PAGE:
Those who are kept by poverty in eternal dependence, and who are condemned by it to daily labour, are neither more knowledgeable than children about public affairs, nor more interested than foreigners in national prosperity … I do not wish in any way to wrong the labouring class. As a class it is by no means less patriotic than the others… . Yet the patriotism which gives one the courage to die for one’s country is quite different, I believe, from the patriotism which enables one to fully understand its
    interests. There must be a further condition [for voting] … This condition is the leisure indispensable for the acquisition of understanding and soundness of judgement. Property alone makes men capable of exercising political rights (214).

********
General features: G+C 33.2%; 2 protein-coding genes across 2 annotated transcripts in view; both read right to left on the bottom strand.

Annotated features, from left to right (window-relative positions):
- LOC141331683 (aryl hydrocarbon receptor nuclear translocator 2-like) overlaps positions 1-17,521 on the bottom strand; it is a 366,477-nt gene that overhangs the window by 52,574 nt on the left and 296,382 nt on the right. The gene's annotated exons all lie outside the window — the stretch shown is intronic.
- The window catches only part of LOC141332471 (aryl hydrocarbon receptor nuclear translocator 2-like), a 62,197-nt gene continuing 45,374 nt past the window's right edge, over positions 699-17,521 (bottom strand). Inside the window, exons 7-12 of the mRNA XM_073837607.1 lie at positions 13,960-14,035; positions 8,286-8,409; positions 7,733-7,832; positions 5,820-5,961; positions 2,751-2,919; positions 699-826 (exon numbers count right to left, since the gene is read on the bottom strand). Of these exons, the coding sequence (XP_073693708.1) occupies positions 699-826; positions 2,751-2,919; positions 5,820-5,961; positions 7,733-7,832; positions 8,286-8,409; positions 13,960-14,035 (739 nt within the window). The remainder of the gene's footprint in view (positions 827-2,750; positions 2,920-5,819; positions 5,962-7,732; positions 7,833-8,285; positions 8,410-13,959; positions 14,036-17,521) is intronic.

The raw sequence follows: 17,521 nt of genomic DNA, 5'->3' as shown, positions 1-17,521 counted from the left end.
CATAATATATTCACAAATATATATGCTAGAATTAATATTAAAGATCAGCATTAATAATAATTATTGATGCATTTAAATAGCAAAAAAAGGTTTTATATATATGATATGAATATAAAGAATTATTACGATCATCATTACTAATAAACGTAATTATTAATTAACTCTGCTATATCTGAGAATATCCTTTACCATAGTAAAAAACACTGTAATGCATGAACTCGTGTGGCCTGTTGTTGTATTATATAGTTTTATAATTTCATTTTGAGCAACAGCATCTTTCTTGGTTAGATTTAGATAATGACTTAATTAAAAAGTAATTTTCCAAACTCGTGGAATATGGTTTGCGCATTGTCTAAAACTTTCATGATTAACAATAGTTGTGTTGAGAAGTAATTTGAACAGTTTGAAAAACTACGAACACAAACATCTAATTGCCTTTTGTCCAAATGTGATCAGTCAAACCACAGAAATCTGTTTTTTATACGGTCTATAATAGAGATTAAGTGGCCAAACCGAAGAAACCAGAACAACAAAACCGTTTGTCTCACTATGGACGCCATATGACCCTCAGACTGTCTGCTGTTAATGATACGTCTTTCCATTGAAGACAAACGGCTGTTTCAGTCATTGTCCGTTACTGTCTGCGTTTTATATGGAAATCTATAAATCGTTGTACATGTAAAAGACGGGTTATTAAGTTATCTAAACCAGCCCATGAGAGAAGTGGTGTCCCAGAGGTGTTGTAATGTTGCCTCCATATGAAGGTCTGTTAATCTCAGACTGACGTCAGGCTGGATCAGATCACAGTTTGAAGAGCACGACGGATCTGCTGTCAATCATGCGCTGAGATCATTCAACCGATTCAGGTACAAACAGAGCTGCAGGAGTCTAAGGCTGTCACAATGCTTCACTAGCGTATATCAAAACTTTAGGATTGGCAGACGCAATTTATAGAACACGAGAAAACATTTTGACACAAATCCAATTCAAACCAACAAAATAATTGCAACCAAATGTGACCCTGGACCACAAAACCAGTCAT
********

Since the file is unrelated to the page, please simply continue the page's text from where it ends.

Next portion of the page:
Constant’s early (1815) endorsement of liberalism and representative
    government were already founded on the insurmountable difference
    between the elite and the masses, the former being free to vote, the
    latter free to work (as well as die for their country). It is not surprising
    that the concern of such exemplary liberal writers as Constant, Mill or
    Tocqueville, was primarily to defend minorities against the “tyranny of
    the majority,” the quintessential majority being the poor, the quintessential minority being the well off. About a century later, a leading fascist intellectual and politician, Alfredo Rocco, came remarkably close to replicating Constant’s arguments regarding democracy.

    Read More